When it comes to increasing value and curb appeal, replacing outdated, unattractive siding can go a long way in improving your home. Not only that, new siding will make your home much more energy efficient, as well.
Based on a recent report, Remodeling Magazine’s Cost vs. Value, replacing home siding consistently ranks as one of the top home improvement projects for adding value to your home and showing a direct return on investment. So, it seems like a great project to take on, right?
Not so fast – from removing old siding, getting the right permits and purchasing materials at optimal prices – there’s a lot to consider before beginning a DIY siding project.
If you’re trying to refresh your home with new siding, here are a few pros and cons to determine whether or not you can take on the challenge of installation yourself, or if you should reach out for professional help, instead.
First Consideration: Are You an Experienced DIYer?
The first thing to take into account is the level of experience you have fixing your own stuff. If you have experience replacing old siding with new siding, then you probably have enough skill to take this project on by yourself and save on siding repair costs.
Second Consideration: Do You Have Enough Manpower?
While an experienced DIYer could take on a small siding project fairly easily, but it’s a different game when you take into account the size and requirements of the proposed project. If you need to make a few minor repairs to siding, that should be easy enough. However, if you need to replace the entirety of your exterior home siding, taking it on yourself may not be feasible. You may need to reach out to some friends for help, just like you would to replace a shingle roof.
Third Consideration: Do You Have the Time and Budget to Hire a Professional?
A DIY job will almost always save you money (note: if you’re inexperienced, you could end up paying more for mistakes made), but will also take more time to complete. If you think you can get a full siding system replaced over a long weekend, you may be in for a surprise. It can take professionals a few weeks to complete re-siding a home, depending upon its size and weather conditions, so it will most likely take you longer than that. Consider the cost/benefit to your time. While it may cost a little more to hire a team of a professional siding team, the time you save may be worth it.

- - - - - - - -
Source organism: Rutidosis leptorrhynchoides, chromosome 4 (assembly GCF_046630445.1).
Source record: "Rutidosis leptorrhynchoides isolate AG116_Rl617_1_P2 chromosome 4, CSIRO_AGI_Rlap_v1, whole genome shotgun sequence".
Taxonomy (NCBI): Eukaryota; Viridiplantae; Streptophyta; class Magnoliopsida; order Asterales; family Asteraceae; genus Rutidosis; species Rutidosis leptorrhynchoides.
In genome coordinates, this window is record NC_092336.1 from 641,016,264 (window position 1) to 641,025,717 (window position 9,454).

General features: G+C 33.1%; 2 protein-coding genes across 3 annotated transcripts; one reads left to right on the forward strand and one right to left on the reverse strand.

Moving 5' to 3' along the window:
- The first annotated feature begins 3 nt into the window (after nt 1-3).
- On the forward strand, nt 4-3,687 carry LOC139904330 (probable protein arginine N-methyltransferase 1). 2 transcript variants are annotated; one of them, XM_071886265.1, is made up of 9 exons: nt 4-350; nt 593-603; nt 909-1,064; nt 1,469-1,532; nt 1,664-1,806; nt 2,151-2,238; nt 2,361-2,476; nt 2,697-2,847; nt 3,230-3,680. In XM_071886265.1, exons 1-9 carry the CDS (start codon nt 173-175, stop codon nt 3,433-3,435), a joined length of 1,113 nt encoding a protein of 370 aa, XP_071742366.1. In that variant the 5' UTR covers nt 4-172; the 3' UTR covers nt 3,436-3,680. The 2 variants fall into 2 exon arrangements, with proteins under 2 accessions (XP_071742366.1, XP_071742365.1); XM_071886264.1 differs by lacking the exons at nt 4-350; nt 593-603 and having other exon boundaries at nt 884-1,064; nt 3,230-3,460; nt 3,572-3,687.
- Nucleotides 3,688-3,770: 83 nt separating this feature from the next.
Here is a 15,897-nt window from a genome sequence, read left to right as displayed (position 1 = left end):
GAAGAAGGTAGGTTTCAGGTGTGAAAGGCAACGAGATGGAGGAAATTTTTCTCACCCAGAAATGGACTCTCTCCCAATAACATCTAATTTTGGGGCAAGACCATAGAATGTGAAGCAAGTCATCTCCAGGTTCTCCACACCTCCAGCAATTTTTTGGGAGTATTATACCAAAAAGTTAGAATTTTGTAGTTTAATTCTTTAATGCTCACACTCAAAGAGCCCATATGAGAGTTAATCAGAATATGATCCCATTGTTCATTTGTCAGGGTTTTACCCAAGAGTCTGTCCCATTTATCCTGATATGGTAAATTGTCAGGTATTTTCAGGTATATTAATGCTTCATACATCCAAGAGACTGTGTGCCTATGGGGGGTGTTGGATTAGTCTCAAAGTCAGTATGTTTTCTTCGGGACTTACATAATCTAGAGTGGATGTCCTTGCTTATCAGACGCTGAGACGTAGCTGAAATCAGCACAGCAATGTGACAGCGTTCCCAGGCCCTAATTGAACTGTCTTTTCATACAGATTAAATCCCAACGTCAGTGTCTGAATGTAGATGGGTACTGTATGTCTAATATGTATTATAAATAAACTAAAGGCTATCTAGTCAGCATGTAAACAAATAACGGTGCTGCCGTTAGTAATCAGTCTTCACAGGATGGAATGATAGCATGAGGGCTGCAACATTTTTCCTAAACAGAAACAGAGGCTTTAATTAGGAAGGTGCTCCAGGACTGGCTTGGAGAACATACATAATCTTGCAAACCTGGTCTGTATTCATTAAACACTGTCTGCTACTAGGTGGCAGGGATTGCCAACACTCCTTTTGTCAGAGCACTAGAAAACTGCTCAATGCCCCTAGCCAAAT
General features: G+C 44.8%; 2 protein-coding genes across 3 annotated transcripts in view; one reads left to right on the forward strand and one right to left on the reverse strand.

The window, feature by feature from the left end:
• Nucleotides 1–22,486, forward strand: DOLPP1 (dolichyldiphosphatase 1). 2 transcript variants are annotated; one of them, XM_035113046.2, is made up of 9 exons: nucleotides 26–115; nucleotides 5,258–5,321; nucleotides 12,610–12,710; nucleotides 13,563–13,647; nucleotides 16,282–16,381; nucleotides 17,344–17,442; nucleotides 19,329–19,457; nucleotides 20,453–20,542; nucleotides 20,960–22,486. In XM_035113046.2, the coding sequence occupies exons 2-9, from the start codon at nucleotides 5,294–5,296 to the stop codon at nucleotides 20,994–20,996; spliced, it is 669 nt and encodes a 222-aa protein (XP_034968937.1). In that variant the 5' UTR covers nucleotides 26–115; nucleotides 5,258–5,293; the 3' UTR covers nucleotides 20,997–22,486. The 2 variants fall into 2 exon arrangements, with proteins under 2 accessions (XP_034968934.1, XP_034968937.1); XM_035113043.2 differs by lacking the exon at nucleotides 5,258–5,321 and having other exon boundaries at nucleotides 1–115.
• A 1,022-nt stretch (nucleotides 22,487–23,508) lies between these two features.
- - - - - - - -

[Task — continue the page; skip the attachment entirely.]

Now, let’s compare the pros and cons that go into both DIY and hiring a professional siding contractor for your project to understand the impact that each has.
Siding Installation is Not for Beginners: Choosing the DIY Route
If you don’t have any experience with installing siding on a house, it’s probably best that you reach out to a trained contractor for the job. While it looks relatively straightforward, installing siding isn’t a job for beginner DIYers. It’s one thing to install siding on an open face on the exterior of your home, but when it comes to working around corners, eaves, soffits and fascia, along with trimming openings like windows and doors, it gets more tricky. These are all technical aspects of the project that can be easy for a beginner to screw up, adding cost and time to your project.
When choosing to take on the siding installation by yourself, you need to have working knowledge of siding systems – for example, do you understand how to identify mold, water or pest damage on your home and repair it? Or how to attach frieze board and sheathing for putting the siding up on the exterior? Or, simply how to remove old, worn-out siding and install the new material based on its unique installation method?